As Beowulf fell back; its breath flared,
And he suffered, wrapped around in swirling
Flames — a king, before, but now
A beaten warrior. None of his comrades
Came to him, helped him, his brave and noble
Followers; they ran for their lives, fled
Deep in a wood. And only one of them
Remained, stood there, miserable, remembering,
As a good man must, what kinship should mean.”
— Burton Raffel, Beowulf

“Beloved Beowulf, remember how you boasted,
Once, that nothing in the world would ever
Destroy your fame; fight to keep it,
Now, be strong and brave, my noble
King, protecting life and fame
Together. My sword will fight at your side!”
— Burton Raffel, Beowulf

“I’ve never known fear; as a youth I fought/ In endless battles. I am old, now,/ But I will fight again, seek fame still,/ If the dragon hiding in his tower dares/ To face me”
 Burton Raffel, Beowulf

“Death is not easily escaped, try it who will; but every living soul among the children of men dwelling upon the earth goeth of necessity unto his destined place, where the body, fast in its narrow bed, sleepeth after feast.”
— Unknown Christian, Beowulf

“That struggle was too strong,
hateful and long-lasting, which had come on the people,
dire wrack and ruin – the greatest of night-evils.”
— Burton Raffel, Beowulf

“Today and tomorrow you will be in your prime; but soon you will die,
in battle or in bed; either fire or water,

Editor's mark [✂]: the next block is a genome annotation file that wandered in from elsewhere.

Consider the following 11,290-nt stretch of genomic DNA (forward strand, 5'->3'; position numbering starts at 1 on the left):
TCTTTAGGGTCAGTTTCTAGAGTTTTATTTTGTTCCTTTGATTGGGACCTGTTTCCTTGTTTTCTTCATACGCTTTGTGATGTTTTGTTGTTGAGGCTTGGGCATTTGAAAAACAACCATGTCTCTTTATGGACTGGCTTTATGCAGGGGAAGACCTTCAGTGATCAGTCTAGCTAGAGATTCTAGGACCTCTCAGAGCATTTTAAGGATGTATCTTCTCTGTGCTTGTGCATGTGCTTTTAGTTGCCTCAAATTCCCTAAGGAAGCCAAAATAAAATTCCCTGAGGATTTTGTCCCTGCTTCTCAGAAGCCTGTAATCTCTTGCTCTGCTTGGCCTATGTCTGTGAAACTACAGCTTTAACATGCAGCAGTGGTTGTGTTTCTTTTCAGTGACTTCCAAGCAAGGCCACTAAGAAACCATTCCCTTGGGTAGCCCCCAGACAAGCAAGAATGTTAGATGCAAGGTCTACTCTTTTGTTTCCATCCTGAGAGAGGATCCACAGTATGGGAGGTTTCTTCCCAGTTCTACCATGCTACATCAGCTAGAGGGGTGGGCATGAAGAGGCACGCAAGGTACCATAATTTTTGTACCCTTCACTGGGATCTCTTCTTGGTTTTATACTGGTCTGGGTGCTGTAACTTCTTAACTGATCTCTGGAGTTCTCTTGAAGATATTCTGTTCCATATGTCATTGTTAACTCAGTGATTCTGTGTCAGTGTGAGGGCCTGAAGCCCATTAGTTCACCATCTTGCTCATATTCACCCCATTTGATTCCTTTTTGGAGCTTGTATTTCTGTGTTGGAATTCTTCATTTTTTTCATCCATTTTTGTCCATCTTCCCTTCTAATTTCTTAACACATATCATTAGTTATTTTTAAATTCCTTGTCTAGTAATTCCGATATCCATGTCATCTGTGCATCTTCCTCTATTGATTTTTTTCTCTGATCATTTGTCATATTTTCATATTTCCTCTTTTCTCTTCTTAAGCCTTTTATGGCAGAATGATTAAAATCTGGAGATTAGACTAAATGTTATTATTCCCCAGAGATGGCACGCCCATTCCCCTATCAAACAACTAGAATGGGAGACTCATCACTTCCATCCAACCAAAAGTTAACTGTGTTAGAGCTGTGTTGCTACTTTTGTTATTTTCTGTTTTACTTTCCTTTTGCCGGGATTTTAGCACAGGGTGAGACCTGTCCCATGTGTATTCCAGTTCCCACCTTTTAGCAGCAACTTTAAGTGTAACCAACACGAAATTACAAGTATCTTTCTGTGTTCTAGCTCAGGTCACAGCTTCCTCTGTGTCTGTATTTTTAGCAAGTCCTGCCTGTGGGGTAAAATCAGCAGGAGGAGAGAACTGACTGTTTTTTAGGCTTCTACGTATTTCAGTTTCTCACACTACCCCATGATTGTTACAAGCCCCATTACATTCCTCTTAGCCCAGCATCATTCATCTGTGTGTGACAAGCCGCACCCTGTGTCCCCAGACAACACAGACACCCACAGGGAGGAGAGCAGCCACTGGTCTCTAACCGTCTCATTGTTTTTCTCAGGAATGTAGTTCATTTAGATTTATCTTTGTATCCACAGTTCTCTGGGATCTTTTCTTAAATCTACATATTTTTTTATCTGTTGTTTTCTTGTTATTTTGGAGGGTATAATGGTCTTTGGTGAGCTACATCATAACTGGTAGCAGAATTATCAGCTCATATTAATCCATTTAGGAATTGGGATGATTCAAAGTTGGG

the fearsome elements, will embrace you,
or you will succumb to the sword’s flashing edge,
or the arrow’s flight, or terrible old age;
then your eyes, once bright, will be clouded over;
all too soon, O warrior, death will destroy you.
— Anonymous, Beowulf

“Urdr, Verdandi, Skuld; these maids determine the period of men’s lives: we call them Norns; but there are many norns:”
— Anonymous, Beowulf

“The Ash is greatest of all trees and best: its limbs spread out over all the world and stand above heaven. Three roots of the tree uphold it and stand exceeding broad: one is among the Aesir; another among the Rime-Giants, in that place where aforetime was the Yawning Void; the third stands over Niflheim, and under that root is Hvergelmir, and Nídhöggr gnaws the root from below. But under that root which turns toward the Rime-Giants is Mímir’s Well, wherein wisdom and understanding are stored; and he is called Mímir, who keeps the well.”
— Anonymous (Saga Six Pack – Beowulf, The Prose Edda, Gunnlaug The Worm-Tongue, Eric The Red, The Sea Fight and Sigurd The Volsung (Illustrated))

“Vídarr is the name of one, the silent god. He has a thick shoe. He is nearly as strong as Thor; in him the gods have great trust in all struggles.”
— Anonymous, Beowulf

“That the gods made a bridge from earth, to heaven, called Bifröst?”
— Anonymous, Beowulf

“Where is the chief abode or holy place of the gods?” Hárr answered: ‘That is at the Ash of Yggdrasill; there the gods must give judgment everyday.”
— Anonymous, Beowulf

“Beowulf spake then, Boast-words uttered—the latest occasion: He boasts of his youthful prowess, and declares himself still fearless. “I braved in my youth-days battles unnumbered; Still am I willing the struggle to look for, Fame-deeds perform, folk-warden prudent, If the hateful despoiler forth from his cavern Seeketh me out!”
 Anonymous, Beowulf

“Beowulf is an honor to his race.”
— Anonymous, Beowulf

“The male was called Askr, and the female Embla, and of them was mankind begotten, which received a dwelling-place under Midgard.”
— Anonymous, Beowulf

“Geri and Freki the war-mighty glutteth, The glorious God of Hosts; But on wine alone the weapon-glorious Odin aye liveth.”
 Anonymous, Beowulf

“Cwædon þæt he wære wyruld-cyninga,
manna mildust ond mon-ðwærust,
leodum liðost ond lof-geornost.”
 Anonymous, Beowulf